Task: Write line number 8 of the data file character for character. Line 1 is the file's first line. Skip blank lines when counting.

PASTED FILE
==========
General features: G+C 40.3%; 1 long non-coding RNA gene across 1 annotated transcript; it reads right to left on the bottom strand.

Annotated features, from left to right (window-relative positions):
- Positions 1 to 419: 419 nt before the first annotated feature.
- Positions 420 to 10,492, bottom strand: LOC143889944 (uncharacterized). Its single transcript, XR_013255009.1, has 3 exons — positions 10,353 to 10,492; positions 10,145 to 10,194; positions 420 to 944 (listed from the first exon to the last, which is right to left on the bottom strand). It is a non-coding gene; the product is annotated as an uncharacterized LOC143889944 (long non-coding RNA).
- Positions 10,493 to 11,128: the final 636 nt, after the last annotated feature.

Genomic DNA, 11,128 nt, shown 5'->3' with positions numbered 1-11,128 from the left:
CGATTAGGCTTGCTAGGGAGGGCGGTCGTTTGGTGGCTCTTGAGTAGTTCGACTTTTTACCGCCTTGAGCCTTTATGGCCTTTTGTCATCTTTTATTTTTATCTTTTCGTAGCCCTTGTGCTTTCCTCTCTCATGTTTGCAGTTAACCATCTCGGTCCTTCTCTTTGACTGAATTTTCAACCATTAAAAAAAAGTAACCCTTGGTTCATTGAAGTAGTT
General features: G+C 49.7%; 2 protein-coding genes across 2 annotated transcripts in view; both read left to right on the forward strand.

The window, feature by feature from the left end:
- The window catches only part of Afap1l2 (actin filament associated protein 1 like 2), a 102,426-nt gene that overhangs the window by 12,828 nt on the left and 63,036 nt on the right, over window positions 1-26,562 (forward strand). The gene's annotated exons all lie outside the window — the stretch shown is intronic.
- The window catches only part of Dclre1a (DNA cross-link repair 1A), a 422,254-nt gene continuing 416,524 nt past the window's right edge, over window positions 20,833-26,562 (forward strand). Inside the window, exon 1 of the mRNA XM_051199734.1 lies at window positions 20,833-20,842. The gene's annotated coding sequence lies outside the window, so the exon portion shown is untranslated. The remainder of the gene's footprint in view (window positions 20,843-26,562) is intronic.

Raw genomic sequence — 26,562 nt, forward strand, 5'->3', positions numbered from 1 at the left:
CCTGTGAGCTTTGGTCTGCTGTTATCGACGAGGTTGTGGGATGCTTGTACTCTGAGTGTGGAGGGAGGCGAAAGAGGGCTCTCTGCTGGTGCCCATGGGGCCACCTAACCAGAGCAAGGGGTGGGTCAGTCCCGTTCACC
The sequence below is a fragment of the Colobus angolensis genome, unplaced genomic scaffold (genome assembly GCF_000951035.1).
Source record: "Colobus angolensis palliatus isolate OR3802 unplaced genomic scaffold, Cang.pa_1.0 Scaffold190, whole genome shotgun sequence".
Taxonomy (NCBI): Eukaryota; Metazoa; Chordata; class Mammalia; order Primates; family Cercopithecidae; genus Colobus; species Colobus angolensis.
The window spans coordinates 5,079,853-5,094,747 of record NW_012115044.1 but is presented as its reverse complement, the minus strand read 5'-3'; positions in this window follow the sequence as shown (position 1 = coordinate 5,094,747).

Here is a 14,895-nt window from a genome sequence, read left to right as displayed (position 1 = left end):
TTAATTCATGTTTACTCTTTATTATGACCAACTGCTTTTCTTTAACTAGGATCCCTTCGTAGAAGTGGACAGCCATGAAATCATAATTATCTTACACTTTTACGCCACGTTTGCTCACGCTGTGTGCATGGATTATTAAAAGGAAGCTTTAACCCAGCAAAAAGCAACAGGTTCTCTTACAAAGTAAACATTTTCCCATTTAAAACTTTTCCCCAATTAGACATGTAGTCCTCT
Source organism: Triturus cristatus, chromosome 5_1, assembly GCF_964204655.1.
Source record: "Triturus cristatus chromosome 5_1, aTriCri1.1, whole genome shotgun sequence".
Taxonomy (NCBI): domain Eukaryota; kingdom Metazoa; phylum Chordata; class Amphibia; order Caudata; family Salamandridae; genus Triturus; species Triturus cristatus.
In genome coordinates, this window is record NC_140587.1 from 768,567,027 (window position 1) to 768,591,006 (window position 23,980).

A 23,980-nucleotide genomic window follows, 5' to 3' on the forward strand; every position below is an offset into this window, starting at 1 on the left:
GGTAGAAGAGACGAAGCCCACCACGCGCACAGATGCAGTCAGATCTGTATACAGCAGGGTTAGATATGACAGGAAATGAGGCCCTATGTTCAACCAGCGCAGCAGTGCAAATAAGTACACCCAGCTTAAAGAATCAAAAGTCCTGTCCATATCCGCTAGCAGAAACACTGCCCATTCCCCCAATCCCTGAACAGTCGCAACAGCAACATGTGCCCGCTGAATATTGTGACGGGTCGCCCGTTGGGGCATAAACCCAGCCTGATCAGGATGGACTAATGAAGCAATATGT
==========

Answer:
General features: G+C 49.7%; 2 protein-coding genes across 2 annotated transcripts in view; both read left to right on the forward strand.